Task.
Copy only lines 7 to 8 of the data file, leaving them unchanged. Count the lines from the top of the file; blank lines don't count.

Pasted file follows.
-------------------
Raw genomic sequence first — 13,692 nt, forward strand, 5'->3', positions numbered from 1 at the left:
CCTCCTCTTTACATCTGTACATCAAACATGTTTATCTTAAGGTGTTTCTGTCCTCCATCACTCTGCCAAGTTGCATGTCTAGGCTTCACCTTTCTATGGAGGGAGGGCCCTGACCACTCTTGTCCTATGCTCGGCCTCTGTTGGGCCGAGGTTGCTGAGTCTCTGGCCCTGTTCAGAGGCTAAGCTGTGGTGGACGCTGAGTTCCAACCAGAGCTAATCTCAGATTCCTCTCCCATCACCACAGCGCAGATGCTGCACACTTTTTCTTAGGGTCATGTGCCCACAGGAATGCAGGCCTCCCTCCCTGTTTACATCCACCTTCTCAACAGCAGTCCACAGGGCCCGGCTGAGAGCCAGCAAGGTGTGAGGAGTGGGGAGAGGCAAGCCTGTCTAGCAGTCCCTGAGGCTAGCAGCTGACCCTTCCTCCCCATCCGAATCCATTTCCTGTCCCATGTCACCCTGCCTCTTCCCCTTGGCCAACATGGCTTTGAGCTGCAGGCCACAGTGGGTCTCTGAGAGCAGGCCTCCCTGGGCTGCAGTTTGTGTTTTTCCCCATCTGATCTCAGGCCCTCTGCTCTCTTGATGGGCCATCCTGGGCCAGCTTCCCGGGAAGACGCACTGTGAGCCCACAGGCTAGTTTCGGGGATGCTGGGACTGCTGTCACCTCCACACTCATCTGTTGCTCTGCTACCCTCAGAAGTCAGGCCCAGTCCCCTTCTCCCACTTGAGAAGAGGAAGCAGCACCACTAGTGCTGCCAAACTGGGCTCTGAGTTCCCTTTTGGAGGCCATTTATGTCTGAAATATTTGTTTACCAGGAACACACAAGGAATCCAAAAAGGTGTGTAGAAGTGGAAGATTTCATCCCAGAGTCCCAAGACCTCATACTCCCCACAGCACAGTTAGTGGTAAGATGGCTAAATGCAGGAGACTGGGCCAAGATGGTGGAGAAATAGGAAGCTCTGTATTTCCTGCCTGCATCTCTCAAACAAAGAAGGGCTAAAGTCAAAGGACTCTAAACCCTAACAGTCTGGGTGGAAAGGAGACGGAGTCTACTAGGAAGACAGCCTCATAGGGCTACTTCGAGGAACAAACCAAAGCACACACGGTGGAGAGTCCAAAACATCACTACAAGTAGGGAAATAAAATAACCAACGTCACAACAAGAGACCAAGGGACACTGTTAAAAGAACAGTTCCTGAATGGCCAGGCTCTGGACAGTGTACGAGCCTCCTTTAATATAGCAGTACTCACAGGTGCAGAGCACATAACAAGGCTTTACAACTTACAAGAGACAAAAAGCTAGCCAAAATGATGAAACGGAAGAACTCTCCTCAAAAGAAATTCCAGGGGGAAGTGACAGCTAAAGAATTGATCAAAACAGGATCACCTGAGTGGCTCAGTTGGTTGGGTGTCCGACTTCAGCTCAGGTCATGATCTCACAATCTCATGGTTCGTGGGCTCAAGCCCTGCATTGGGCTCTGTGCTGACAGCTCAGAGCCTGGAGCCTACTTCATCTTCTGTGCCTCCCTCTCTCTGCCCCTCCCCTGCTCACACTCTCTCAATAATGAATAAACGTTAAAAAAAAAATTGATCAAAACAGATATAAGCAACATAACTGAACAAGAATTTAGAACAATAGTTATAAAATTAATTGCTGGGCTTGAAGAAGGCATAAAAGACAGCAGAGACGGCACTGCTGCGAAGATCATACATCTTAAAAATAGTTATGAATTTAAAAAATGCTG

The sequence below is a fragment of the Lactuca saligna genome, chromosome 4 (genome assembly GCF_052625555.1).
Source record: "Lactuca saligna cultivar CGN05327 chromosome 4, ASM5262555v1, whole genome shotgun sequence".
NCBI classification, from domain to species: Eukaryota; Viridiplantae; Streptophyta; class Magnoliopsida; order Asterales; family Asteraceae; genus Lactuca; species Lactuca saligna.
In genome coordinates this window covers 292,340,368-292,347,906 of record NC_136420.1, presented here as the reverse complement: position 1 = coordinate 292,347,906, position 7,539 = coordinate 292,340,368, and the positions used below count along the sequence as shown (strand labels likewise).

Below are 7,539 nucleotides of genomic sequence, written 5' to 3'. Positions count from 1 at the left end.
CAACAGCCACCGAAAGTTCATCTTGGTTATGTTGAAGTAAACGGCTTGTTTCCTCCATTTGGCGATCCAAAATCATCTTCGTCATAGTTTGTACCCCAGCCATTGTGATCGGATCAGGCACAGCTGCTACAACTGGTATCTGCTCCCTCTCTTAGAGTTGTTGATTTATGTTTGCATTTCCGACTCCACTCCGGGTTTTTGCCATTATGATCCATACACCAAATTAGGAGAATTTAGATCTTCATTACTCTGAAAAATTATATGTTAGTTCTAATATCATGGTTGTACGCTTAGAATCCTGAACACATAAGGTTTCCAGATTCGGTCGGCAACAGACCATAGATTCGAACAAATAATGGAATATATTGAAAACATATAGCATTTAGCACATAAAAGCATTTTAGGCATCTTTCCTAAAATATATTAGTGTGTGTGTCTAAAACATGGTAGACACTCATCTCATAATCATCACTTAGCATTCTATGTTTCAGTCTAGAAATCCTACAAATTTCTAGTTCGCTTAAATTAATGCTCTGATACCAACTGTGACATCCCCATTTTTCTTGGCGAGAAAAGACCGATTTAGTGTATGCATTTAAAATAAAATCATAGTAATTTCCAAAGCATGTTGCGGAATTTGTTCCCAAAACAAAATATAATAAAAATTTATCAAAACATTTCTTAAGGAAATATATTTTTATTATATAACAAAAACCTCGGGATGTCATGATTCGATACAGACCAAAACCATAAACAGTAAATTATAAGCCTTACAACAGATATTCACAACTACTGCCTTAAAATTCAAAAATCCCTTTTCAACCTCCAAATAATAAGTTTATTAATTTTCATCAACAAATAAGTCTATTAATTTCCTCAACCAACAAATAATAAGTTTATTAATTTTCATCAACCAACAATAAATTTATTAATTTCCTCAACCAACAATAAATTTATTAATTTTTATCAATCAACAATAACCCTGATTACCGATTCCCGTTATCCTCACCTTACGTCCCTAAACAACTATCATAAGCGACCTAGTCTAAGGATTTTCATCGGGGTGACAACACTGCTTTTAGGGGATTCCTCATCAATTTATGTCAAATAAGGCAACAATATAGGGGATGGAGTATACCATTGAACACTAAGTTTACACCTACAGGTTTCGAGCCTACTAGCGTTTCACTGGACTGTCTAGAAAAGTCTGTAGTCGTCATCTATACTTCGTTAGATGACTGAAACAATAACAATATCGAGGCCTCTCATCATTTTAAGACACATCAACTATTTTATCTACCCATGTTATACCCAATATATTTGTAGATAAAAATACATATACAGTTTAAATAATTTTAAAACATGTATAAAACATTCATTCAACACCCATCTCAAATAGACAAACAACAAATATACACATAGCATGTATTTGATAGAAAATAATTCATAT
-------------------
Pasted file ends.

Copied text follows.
Below are 7,539 nucleotides of genomic sequence, written 5' to 3'. Positions count from 1 at the left end.
CAACAGCCACCGAAAGTTCATCTTGGTTATGTTGAAGTAAACGGCTTGTTTCCTCCATTTGGCGATCCAAAATCATCTTCGTCATAGTTTGTACCCCAGCCATTGTGATCGGATCAGGCACAGCTGCTACAACTGGTATCTGCTCCCTCTCTTAGAGTTGTTGATTTATGTTTGCATTTCCGACTCCACTCCGGGTTTTTGCCATTATGATCCATACACCAAATTAGGAGAATTTAGATCTTCATTACTCTGAAAAATTATATGTTAGTTCTAATATCATGGTTGTACGCTTAGAATCCTGAACACATAAGGTTTCCAGATTCGGTCGGCAACAGACCATAGATTCGAACAAATAATGGAATATATTGAAAACATATAGCATTTAGCACATAAAAGCATTTTAGGCATCTTTCCTAAAATATATTAGTGTGTGTGTCTAAAACATGGTAGACACTCATCTCATAATCATCACTTAGCATTCTATGTTTCAGTCTAGAAATCCTACAAATTTCTAGTTCGCTTAAATTAATGCTCTGATACCAACTGTGACATCCCCATTTTTCTTGGCGAGAAAAGACCGATTTAGTGTATGCATTTAAAATAAAATCATAGTAATTTCCAAAGCATGTTGCGGAATTTGTTCCCAAAACAAAATATAATAAAAATTTATCAAAACATTTCTTAAGGAAATATATTTTTATTATATAACAAAAACCTCGGGATGTCATGATTCGATACAGACCAAAACCATAAACAGTAAATTATAAGCCTTACAACAGATATTCACAACTACTGCCTTAAAATTCAAAAATCCCTTTTCAACCTCCAAATAATAAGTTTATTAATTTTCATCAACAAATAAGTCTATTAATTTCCTCAACCAACAAATAATAAGTTTATTAATTTTCATCAACCAACAATAAATTTATTAATTTCCTCAACCAACAATAAATTTATTAATTTTTATCAATCAACAATAACCCTGATTACCGATTCCCGTTATCCTCACCTTACGTCCCTAAACAACTATCATAAGCGACCTAGTCTAAGGATTTTCATCGGGGTGACAACACTGCTTTTAGGGGATTCCTCATCAATTTATGTCAAATAAGGCAACAATATAGGGGATGGAGTATACCATTGAACACTAAGTTTACACCTACAGGTTTCGAGCCTACTAGCGTTTCACTGGACTGTCTAGAAAAGTCTGTAGTCGTCATCTATACTTCGTTAGATGACTGAAACAATAACAATATCGAGGCCTCTCATCATTTTAAGACACATCAACTATTTTATCTACCCATGTTATACCCAATATATTTGTAGATAAAAATACATATACAGTTTAAATAATTTTAAAACATGTATAAAACATTCATTCAACACCCATCTCAAATAGACAAACAACAAATATACACATAGCATGTATTTGATAGAAAATAATTCATAT